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School leaders discuss student internet policy

Prior to the McDuffie County Board of Education December meeting, school officials held a meeting for parents to discuss surfing - surfing the internet, that is.

computer_kid.jpg

Aaron Hall, fifth grader, works on a computer at NES.

The open meeting is required by law, and gave officials the opportunity to discuss how students are allowed to use the internet and ways the schools manage internet content. No parents attended the session. Instead, the audience consisted of representatives from the school board, The McDuffie Mirror and WTHO.

According to Bob Weems, technology director for McDuffie County Schools, elementary teachers supervise their students to monitor what sites a child visits. Mr. Weems said more leniency is given to middle and high school students.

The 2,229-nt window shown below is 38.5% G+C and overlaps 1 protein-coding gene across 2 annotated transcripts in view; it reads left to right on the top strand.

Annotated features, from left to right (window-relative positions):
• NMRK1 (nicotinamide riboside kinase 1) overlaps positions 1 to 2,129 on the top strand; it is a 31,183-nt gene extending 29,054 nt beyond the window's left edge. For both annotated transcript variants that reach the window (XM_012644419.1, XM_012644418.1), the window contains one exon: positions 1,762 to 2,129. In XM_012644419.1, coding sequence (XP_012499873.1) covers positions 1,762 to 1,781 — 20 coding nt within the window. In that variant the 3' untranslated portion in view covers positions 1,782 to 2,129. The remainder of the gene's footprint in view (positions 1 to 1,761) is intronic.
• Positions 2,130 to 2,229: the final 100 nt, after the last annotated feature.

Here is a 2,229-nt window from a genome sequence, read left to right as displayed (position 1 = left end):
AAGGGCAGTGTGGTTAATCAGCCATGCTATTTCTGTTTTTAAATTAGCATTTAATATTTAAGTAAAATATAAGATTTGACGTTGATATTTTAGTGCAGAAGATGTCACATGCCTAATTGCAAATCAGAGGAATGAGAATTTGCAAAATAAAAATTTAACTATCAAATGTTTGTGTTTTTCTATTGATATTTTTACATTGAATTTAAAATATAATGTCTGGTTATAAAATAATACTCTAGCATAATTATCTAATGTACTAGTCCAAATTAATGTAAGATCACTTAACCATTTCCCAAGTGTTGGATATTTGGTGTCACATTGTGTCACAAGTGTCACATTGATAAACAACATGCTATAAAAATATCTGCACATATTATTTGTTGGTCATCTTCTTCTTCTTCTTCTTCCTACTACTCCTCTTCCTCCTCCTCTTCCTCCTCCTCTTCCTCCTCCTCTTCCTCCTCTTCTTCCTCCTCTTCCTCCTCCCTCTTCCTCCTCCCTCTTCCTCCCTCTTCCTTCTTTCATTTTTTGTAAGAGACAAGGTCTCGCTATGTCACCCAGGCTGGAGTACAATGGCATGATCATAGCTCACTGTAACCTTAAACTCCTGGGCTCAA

Mr. Weems said Google and Yahoo are the only search engines available on the school's system.

He said United Streaming, which provides educational videos for downloading, the McDuffie Education webpage, Glencoe Publishing, and Google are the sites most utilized by the students and staff. If a student needs to do research on a certain subject, but certain words are blocked out by a filter, then Mr. Weems said he can individually override sites.

"The best way to filter out the bad is to turn it all off, then go back in and turn it on selectively. Too much comes in if you leave it all on, and try to turn it off selectively," he said.

All advertising and shopping is blocked by filters. In addition to content filter, the system also has a firewall, and the antivirus protection is updated every hour.

During the first week in December, Mr. Weems said more than 850 viruses were blocked. On the day before the meeting, Mr. Weems said 85 percent of all emails sent were blocked because they were advertising, and 2 percent were blocked because of pornographic content.

"We are so cluttered by junk," he said. "Only about 16 percent of all the mail received is valid, the rest is just junk."



Web posted on Thursday, December 15, 2005











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